The Guide to the Coming Days
Your name is Ben Schwartzman.
You’re standing in a bookstore that’s closing in five minutes, and you’re reading the back cover of this book.
You’re wondering if the back cover is referring to you. Well, yes, it is. It’s talking about you. And to you.
You’re in a precarious position, my friend.
If you turn your attention to the store’s display window and look through it, toward the street, you’ll see someone standing there; someone who has been following you for the past half-hour, at least.
There’s no time for explanations.
This is just a back cover and the bookstore, as stated earlier, is about to close. Take this book, buy it, put it in your bag, and head straight home. Don’t look back, but be conscious of the fact that someone is following you.
Go home and read me.
It may well be a matter of life and death.
In his second book alone, Blum stands in the front row, no less, of Israeli fiction writers.
With a little Hitchcock and a lot of Walt Disney, “The Guide to the Coming Days” is a dizzying roller coaster, with familiar images from popular culture […] formed in the reader’s imagination, but are also drawn from his memory.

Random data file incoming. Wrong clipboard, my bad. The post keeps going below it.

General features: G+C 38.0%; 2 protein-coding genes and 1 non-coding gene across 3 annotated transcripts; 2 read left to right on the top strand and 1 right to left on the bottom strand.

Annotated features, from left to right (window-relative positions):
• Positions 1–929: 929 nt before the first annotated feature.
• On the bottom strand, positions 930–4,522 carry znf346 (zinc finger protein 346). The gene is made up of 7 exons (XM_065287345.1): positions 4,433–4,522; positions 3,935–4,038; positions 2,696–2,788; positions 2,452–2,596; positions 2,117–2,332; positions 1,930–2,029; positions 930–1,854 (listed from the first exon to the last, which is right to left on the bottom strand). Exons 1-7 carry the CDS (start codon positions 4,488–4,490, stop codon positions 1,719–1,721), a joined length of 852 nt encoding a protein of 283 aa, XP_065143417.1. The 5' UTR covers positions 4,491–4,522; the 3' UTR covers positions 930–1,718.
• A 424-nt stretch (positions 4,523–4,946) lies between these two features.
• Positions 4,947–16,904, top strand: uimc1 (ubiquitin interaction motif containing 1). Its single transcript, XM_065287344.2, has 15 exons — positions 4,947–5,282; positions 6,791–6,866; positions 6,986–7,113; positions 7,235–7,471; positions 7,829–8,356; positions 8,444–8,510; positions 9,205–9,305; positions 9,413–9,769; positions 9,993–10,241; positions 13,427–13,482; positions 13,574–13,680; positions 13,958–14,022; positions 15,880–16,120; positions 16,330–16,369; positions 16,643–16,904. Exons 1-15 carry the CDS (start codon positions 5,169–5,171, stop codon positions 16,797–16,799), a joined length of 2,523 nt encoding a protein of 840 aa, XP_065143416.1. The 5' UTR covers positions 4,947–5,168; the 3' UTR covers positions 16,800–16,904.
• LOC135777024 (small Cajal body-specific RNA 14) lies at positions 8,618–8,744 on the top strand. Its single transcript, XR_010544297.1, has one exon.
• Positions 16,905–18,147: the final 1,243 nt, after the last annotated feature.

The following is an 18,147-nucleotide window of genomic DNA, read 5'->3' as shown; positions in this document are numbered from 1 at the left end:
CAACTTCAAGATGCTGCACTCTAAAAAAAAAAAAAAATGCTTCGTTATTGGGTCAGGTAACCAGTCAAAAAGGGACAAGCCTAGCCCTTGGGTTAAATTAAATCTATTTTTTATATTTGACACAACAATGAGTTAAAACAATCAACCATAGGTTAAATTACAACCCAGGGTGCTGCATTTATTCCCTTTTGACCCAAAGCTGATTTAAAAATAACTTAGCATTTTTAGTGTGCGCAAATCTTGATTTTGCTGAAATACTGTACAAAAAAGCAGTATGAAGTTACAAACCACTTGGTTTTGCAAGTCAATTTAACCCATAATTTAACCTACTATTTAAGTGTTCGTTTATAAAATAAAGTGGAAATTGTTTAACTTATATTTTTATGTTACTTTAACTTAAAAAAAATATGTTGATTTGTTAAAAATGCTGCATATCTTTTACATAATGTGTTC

[…] The novel was indeed written with joy of life, and this joy effects the reader. His real pretense – and this is a completely pretentious book – is rooted precisely in the lack of pretense with which he deals with weighty issues such as the status of the author, the role of literature, and also what is the emotion called “love” and how popular culture offers us emotions and experiences.
His game with the medium (albeit very simple) is brilliantly executed, one that is revealed to the reader slowly, sometimes only after he has finished reading the book, when he discovers another piece of clue that makes this book extraordinary.
[…] Written in a fluent, fun and convincing way, and succeeds in breaking conventions and remaining true to itself until the last moment.
Blum’s writing is fun. A lot of fun. It flows and makes you want to keep reading. There is no “Suspense” in the conventional sense of the word, but there are some small waves of tension in each chapter that stimulate the reader to read on. It’s been a long time since I enjoyed a new book so much.